Do I have stupid written on my forehead?

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Can you recall what life was like before this craziness started?


Neither can I.

There is a bit of mental derailing going on right now. Fatigue is back with a vengeance. I am so excellent in not sleeping well, that when I do, it’s a reason to organise a party, or rather, a pyjama gala. Sponsored by MS. And it’s undoubtedly impacting my thinking.

No, seriously, having MS is not a simple task, job or status.

It’s always there, in the background.

Or in the limelight.

In the shower.

In bed.

While talking.



Trying to remember how to step up a staircase.

Or just for once, trying to finish a year without seeing a whole dinner decimated because you managed to drop another few cups and dinner plates. Again.

You get it, so.

It. Is. Always. There.

Granted, it’s nothing to laugh about, but sometimes your immuno-compromised body is a source of giggles or roaring laughter.

Earlier this year, I received a phone call from my attending hospital about MRI scan results that resulted in hilarious laughing on both sides of the phone line:

Hospital: “I hear you’re going to Belgium soon?

Me: “I am?

Hospital: “You asked for your MRI scans?

Me: “I did?

Hospital: “We require your photo ID before we can send them to you.

Me: “Isn’t an MRI, like, a picture of my brain, photo ID?

It once again demonstrated that you are faced with two choices when you have an incurable illness like MS. You either keep enjoying life or you waste away.

Laugh or cry.

Sink or swim.

Do or die.

Mine is not a fool-proof way of living, but its formula is to laugh at my inadequacies, my failures in speech as well as in writing. We keep track of my spoken words that come out all wrong and I wonder if it’s time to publish that very dictionary.

a03c7ec9c029648021149bd333410af1Life with MS is learning how to accept and how to adjust. It is also about recognising progress, being grateful for what you can still do and keep an optimistic view on pretty much everything in life.

MS doesn’t define who you are. You define yourself, you and the strength to carry on fighting every single day. Throw anger about not being the old you anymore, overboard. Life’s so much better without all that hassle.

The most neglected purpose of a serious, chronic diagnosis is that you can start over and do things differently this time. Once I realised that hill-walking and rock climbing was not on my list of things to do anymore, I scouted for things I could do.

And, oh boy, I found way too many things to do.

The fact that you are reading this right now is one such thing; my writing was developed out of the necessity to find different ways to fill my life going forward and as an exercise in conveying optimism through writing.

Long may it continue.


Blog Awards 2018_Winners Gold MPU2018 Winner Best Blog Post with ‘3443 Needles’, Blog Awards Ireland, Ashville Media Group, Dublin, Ireland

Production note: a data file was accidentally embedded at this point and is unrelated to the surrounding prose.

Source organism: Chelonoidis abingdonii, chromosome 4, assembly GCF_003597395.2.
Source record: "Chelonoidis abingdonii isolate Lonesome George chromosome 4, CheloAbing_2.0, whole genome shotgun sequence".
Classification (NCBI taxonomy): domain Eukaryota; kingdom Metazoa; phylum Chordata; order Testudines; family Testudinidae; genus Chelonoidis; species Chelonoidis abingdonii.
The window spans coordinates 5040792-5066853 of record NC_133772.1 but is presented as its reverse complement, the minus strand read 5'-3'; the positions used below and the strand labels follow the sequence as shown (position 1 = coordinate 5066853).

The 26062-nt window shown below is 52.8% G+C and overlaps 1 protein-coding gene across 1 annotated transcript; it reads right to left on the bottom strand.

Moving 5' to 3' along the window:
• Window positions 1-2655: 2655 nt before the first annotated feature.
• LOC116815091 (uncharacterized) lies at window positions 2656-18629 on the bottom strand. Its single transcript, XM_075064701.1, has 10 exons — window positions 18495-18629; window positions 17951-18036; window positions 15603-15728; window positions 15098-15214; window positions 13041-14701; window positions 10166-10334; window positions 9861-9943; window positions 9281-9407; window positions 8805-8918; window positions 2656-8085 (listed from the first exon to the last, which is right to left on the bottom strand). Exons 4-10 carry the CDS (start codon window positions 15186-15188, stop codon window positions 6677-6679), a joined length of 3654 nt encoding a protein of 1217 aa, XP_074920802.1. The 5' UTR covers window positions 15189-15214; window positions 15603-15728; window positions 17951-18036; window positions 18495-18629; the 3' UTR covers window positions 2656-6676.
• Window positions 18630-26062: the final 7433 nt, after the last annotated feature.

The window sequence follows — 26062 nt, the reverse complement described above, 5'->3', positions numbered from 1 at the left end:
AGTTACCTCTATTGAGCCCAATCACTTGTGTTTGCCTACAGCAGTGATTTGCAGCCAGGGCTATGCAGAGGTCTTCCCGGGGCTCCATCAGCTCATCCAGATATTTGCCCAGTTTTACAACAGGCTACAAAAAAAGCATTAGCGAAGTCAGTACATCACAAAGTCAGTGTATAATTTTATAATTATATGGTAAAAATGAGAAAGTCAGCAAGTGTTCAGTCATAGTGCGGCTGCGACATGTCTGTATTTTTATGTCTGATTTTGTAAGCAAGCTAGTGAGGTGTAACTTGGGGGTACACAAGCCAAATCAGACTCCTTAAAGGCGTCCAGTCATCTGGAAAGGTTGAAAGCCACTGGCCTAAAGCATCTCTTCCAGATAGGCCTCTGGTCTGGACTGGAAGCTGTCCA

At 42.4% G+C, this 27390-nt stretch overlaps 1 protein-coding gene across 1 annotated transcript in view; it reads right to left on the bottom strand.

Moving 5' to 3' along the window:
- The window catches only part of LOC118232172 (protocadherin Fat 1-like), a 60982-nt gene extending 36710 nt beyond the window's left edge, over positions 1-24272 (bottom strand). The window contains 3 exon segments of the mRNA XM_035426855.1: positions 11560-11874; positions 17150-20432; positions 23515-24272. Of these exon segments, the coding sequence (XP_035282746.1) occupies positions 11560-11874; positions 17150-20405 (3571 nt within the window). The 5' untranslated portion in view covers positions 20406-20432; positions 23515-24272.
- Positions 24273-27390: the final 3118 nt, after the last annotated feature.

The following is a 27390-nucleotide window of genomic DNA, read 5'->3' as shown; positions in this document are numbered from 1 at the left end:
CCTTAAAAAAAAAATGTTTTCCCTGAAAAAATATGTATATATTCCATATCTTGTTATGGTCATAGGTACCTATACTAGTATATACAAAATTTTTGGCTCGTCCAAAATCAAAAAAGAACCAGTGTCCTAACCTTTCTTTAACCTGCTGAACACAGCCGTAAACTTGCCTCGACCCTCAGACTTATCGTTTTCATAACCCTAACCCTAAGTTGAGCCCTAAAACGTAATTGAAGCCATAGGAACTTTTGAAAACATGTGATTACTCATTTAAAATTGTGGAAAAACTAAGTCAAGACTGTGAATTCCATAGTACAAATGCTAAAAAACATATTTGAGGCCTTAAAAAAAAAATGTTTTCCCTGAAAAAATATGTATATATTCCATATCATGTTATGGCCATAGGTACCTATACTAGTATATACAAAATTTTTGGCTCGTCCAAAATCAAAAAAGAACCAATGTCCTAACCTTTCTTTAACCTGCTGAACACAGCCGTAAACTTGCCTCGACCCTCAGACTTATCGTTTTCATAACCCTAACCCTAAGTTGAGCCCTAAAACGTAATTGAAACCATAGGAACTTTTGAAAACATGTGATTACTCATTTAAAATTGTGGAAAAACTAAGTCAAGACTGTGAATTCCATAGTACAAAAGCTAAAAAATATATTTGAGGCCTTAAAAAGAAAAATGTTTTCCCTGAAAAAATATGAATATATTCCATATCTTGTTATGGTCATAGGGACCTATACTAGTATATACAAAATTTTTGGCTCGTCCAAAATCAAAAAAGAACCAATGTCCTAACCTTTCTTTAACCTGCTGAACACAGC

◾ MyTherapyApp: Multiple Sclerosis Blogs: 10 of the Best in 2019
◾ Ireland Blog Awards: Finalist 2014, 2015, 2017
◾ MyTherapyApp: Best MS Blog for Simplicity 2018
◾ Everyday Health: Top 10 MS Blog of 2018
◾ Feedspot: Top 50 MS Blog 2017, 2018, 2019

© Willeke Van Eeckhoutte and Ireland, Multiple Sclerosis & Me, 2018. Unauthorized use and/or duplication of this material without express and written permission from this site’s author and/or owner is strictly prohibited. Excerpts and links may be used, provided that full and clear credit is given to Willeke Van Eeckhoutte and with appropriate and specific direction to the original content

18 thoughts on “Do I have stupid written on my forehead?

  1. I found your post encouraging. Just spoke to my sister who may have been diagnosed with this. She is having more tests to confirm. I was devastated when I heard but after reading your post and comments on your post, I feel a little better. Thanks for sharing.

  2. I found this so helpful to read! I have recently been diagnosed (aged 23) and it’s been so good to read blog posts like this from people who are still finding the funny side of everything!

  3. That did me good reading this. We all have our own thing with this MS but I noticed a few coincidences in the list. I thought it was a me thing that I have to decide which foot to put first when climbing stairs, but no I am not so peculiar after all. Dropping things is also becoming a hobby, but I somehow have it under control, sort of thing. It is the picking them up afterwards that is the problem, no matter how small or big. I have probably been suffering for many years, like 30-40 but it was only discovered last year (at the age of 70) and now I see things more clear. It is not the funny walk I have because I am not fit, but I have a problem and now I know what it is. I will be looking in again.

    1. So sorry to hear that you are still struggling. If it’s any consolation, at least you know why you were unwell before. Not knowing at ails you can be quite difficult as is. Feel free to drop in anytime, always there! x

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